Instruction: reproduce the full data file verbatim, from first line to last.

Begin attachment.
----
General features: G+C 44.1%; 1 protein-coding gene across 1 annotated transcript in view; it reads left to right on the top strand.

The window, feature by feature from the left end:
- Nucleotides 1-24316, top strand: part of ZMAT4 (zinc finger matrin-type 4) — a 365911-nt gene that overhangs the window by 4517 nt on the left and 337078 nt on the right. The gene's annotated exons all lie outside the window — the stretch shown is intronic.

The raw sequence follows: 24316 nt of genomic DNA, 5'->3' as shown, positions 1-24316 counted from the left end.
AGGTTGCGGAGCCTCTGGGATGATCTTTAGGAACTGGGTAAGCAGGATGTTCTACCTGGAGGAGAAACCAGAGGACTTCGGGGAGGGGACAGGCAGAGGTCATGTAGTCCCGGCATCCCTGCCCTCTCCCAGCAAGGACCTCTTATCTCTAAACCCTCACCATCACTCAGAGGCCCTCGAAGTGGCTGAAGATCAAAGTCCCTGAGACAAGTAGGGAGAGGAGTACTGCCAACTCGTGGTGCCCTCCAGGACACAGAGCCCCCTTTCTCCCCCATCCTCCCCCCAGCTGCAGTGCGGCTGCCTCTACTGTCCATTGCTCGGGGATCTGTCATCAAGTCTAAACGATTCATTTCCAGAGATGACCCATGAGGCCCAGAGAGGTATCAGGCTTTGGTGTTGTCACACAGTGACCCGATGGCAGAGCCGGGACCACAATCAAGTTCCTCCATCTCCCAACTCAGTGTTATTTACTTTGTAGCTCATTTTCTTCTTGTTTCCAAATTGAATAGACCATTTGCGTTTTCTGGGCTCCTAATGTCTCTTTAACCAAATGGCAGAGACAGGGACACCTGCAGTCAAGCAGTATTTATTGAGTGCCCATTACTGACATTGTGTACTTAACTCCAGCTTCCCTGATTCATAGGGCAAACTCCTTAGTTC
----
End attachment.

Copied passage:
General features: G+C 44.1%; 1 protein-coding gene across 1 annotated transcript in view; it reads left to right on the top strand.

The window, feature by feature from the left end:
- Nucleotides 1-24316, top strand: part of ZMAT4 (zinc finger matrin-type 4) — a 365911-nt gene that overhangs the window by 4517 nt on the left and 337078 nt on the right. The gene's annotated exons all lie outside the window — the stretch shown is intronic.

The raw sequence follows: 24316 nt of genomic DNA, 5'->3' as shown, positions 1-24316 counted from the left end.
AGGTTGCGGAGCCTCTGGGATGATCTTTAGGAACTGGGTAAGCAGGATGTTCTACCTGGAGGAGAAACCAGAGGACTTCGGGGAGGGGACAGGCAGAGGTCATGTAGTCCCGGCATCCCTGCCCTCTCCCAGCAAGGACCTCTTATCTCTAAACCCTCACCATCACTCAGAGGCCCTCGAAGTGGCTGAAGATCAAAGTCCCTGAGACAAGTAGGGAGAGGAGTACTGCCAACTCGTGGTGCCCTCCAGGACACAGAGCCCCCTTTCTCCCCCATCCTCCCCCCAGCTGCAGTGCGGCTGCCTCTACTGTCCATTGCTCGGGGATCTGTCATCAAGTCTAAACGATTCATTTCCAGAGATGACCCATGAGGCCCAGAGAGGTATCAGGCTTTGGTGTTGTCACACAGTGACCCGATGGCAGAGCCGGGACCACAATCAAGTTCCTCCATCTCCCAACTCAGTGTTATTTACTTTGTAGCTCATTTTCTTCTTGTTTCCAAATTGAATAGACCATTTGCGTTTTCTGGGCTCCTAATGTCTCTTTAACCAAATGGCAGAGACAGGGACACCTGCAGTCAAGCAGTATTTATTGAGTGCCCATTACTGACATTGTGTACTTAACTCCAGCTTCCCTGATTCATAGGGCAAACTCCTTAGTTC